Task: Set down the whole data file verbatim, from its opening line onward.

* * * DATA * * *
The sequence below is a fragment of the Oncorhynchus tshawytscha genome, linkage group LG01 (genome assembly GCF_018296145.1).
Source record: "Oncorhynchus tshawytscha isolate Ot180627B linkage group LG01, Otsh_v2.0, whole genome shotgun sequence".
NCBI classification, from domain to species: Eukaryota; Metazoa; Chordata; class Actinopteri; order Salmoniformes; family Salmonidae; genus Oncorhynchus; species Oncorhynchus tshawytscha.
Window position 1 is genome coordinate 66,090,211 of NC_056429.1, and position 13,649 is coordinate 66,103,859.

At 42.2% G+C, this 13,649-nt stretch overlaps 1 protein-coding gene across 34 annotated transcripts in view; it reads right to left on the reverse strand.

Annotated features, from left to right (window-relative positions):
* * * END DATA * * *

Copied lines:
The sequence below is a fragment of the Oncorhynchus tshawytscha genome, linkage group LG01 (genome assembly GCF_018296145.1).
Source record: "Oncorhynchus tshawytscha isolate Ot180627B linkage group LG01, Otsh_v2.0, whole genome shotgun sequence".
NCBI classification, from domain to species: Eukaryota; Metazoa; Chordata; class Actinopteri; order Salmoniformes; family Salmonidae; genus Oncorhynchus; species Oncorhynchus tshawytscha.
Window position 1 is genome coordinate 66,090,211 of NC_056429.1, and position 13,649 is coordinate 66,103,859.

At 42.2% G+C, this 13,649-nt stretch overlaps 1 protein-coding gene across 34 annotated transcripts in view; it reads right to left on the reverse strand.

Annotated features, from left to right (window-relative positions):